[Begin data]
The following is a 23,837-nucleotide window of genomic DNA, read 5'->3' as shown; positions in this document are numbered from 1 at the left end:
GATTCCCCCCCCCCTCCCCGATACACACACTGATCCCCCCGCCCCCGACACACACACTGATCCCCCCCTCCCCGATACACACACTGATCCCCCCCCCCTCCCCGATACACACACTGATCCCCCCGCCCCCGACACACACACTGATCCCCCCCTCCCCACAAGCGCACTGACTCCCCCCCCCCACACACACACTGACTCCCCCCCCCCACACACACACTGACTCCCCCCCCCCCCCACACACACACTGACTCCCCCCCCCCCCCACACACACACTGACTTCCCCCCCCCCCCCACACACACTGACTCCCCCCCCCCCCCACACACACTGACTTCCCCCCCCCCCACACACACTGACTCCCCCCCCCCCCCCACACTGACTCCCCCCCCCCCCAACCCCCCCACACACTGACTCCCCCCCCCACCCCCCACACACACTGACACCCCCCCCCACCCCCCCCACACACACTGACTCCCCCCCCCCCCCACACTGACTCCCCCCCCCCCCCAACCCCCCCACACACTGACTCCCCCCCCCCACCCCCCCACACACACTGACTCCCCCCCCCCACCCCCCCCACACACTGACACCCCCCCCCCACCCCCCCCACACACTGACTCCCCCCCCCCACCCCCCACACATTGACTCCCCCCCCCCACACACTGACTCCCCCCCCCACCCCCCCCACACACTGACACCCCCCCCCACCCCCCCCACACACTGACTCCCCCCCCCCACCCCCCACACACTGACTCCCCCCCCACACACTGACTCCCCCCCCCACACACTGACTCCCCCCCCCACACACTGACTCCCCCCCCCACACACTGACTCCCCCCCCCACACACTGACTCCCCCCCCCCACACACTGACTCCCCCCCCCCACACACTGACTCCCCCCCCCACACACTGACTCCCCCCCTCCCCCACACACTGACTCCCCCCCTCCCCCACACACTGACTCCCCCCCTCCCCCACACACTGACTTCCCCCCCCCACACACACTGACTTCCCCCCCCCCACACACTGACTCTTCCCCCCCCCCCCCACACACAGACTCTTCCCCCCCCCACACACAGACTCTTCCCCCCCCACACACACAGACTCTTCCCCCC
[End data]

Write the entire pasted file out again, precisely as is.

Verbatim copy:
The following is a 23,837-nucleotide window of genomic DNA, read 5'->3' as shown; positions in this document are numbered from 1 at the left end:
GATTCCCCCCCCCCTCCCCGATACACACACTGATCCCCCCGCCCCCGACACACACACTGATCCCCCCCTCCCCGATACACACACTGATCCCCCCCCCCTCCCCGATACACACACTGATCCCCCCGCCCCCGACACACACACTGATCCCCCCCTCCCCACAAGCGCACTGACTCCCCCCCCCCACACACACACTGACTCCCCCCCCCCACACACACACTGACTCCCCCCCCCCCCCACACACACACTGACTCCCCCCCCCCCCCACACACACACTGACTTCCCCCCCCCCCCCACACACACTGACTCCCCCCCCCCCCCACACACACTGACTTCCCCCCCCCCCACACACACTGACTCCCCCCCCCCCCCCACACTGACTCCCCCCCCCCCCAACCCCCCCACACACTGACTCCCCCCCCCACCCCCCACACACACTGACACCCCCCCCCACCCCCCCCACACACACTGACTCCCCCCCCCCCCCACACTGACTCCCCCCCCCCCCCAACCCCCCCACACACTGACTCCCCCCCCCCACCCCCCCACACACACTGACTCCCCCCCCCCACCCCCCCCACACACTGACACCCCCCCCCCACCCCCCCCACACACTGACTCCCCCCCCCCACCCCCCACACATTGACTCCCCCCCCCCACACACTGACTCCCCCCCCCACCCCCCCCACACACTGACACCCCCCCCCACCCCCCCCACACACTGACTCCCCCCCCCCACCCCCCACACACTGACTCCCCCCCCACACACTGACTCCCCCCCCCACACACTGACTCCCCCCCCCACACACTGACTCCCCCCCCCACACACTGACTCCCCCCCCCACACACTGACTCCCCCCCCCCACACACTGACTCCCCCCCCCCACACACTGACTCCCCCCCCCACACACTGACTCCCCCCCTCCCCCACACACTGACTCCCCCCCTCCCCCACACACTGACTCCCCCCCTCCCCCACACACTGACTTCCCCCCCCCACACACACTGACTTCCCCCCCCCCACACACTGACTCTTCCCCCCCCCCCCCACACACAGACTCTTCCCCCCCCCACACACAGACTCTTCCCCCCCCACACACACAGACTCTTCCCCCC